DAKAR, Jan 12 (Reuters) – Francophone West Africa's regional aviation authority has accused a French military plane of violating sanctions imposed by West African states against Mali by flying into the country from neighbouring Ivory Coast.
The Economic Community of West African States (ECOWAS) and the regional monetary union sanctioned Mali on Sunday after its interim government, installed in the wake of coups in 2020 and 2021, proposed delaying planned elections by up to four years. read more
Member states pledged to close air and land borders and cut off Mali's access to regional financial markets.
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Former colonial power France has thousands of troops in West Africa, many of them in Mali, as part of a mission to combat violence by Islamist militant groups linked to al Qaeda and Islamic State.
France's Armed Force Ministry did not immediately respond to a request for comment about the reported flight incident. The French government has strongly backed the sanctions.
A French military source told Reuters on Wednesday that the ECOWAS sanctions had had no impact on French military operations as they were exempt from the measures.
"What has been reported by the agency is unfounded. The sanctions adopted by ECOWAS do not concern anything related to military operations. That is a point shared by Niger, all regional countries and ECOWAS," the source said.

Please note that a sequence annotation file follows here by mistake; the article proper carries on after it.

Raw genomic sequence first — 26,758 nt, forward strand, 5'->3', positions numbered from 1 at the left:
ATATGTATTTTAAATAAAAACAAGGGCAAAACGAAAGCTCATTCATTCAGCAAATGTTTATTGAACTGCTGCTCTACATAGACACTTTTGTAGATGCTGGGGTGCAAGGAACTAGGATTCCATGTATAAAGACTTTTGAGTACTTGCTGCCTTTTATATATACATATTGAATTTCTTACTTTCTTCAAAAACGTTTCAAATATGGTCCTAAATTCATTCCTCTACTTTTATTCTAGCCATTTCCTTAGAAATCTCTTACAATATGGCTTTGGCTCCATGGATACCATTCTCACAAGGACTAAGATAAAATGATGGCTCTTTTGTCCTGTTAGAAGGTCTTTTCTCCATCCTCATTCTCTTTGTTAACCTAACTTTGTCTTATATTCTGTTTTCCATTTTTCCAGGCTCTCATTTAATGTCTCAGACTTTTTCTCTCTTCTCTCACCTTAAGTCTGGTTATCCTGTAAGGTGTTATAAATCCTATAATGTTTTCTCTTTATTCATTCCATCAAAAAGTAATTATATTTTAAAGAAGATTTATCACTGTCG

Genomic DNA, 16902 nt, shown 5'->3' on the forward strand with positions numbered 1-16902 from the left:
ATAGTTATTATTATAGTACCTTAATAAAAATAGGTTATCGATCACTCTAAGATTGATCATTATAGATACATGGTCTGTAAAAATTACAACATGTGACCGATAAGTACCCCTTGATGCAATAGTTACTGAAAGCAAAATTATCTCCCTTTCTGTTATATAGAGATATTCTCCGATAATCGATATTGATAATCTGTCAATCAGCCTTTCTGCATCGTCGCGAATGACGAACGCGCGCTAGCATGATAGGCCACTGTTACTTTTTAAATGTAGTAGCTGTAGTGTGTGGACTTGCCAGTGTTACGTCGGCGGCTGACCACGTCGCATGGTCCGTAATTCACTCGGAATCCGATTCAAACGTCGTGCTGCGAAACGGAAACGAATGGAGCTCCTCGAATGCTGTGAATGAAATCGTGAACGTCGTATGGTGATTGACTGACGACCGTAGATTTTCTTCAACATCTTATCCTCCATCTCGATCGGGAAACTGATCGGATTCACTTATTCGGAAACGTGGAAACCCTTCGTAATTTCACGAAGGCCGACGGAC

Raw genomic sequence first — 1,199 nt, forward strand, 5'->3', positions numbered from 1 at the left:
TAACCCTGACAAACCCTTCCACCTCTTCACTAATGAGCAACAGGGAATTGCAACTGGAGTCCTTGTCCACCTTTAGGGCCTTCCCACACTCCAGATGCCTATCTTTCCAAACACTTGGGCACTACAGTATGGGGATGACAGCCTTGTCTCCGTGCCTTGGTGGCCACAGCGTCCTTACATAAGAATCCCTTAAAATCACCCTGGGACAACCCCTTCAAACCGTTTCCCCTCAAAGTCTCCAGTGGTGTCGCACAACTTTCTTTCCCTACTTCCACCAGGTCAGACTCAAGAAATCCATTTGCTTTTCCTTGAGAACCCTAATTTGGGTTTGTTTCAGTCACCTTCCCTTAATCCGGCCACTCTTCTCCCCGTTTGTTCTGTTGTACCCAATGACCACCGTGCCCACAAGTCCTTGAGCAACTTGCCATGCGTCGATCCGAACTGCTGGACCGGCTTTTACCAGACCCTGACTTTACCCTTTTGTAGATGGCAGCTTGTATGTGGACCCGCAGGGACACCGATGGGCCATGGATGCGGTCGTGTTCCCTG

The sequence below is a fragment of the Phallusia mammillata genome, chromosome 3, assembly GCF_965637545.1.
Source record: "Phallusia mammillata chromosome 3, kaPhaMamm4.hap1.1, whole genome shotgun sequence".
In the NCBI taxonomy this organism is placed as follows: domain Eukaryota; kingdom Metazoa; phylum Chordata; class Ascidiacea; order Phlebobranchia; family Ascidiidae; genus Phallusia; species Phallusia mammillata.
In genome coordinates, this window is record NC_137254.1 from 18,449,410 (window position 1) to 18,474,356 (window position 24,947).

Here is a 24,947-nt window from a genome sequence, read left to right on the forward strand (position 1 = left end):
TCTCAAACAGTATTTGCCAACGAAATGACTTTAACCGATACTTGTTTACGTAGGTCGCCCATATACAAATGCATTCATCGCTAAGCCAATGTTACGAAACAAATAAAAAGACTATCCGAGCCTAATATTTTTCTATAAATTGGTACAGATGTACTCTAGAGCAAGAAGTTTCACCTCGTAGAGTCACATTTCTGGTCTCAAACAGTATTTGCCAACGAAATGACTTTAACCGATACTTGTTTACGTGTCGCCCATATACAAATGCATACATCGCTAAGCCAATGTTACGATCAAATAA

The French plane travelled from Ivory Coast's commercial capital Abidjan to the northern Malian city of Gao and back on Tuesday, according to a letter from the Agency for Aviation Security and Navigation in Africa and Madagascar (ASECNA).
The flight was deemed "non-compliant" with the suspension of flights from ECOWAS member states, ASECNA's representative to Mali said in the letter addressed to Mali's aviation director.
A source at ASECNA, who asked to remain anonymous, told Reuters the pilot switched off his radio after air traffic controllers notified him that Mali's airspace was closed to flights coming from ECOWAS countries.
Register now for FREE unlimited access to Reuters.comRegisterReporting by Diadie Ba and John Irish
Writing by Cooper Inveen
Editing by Aaron Ross, Peter Graff and Mark Heinrich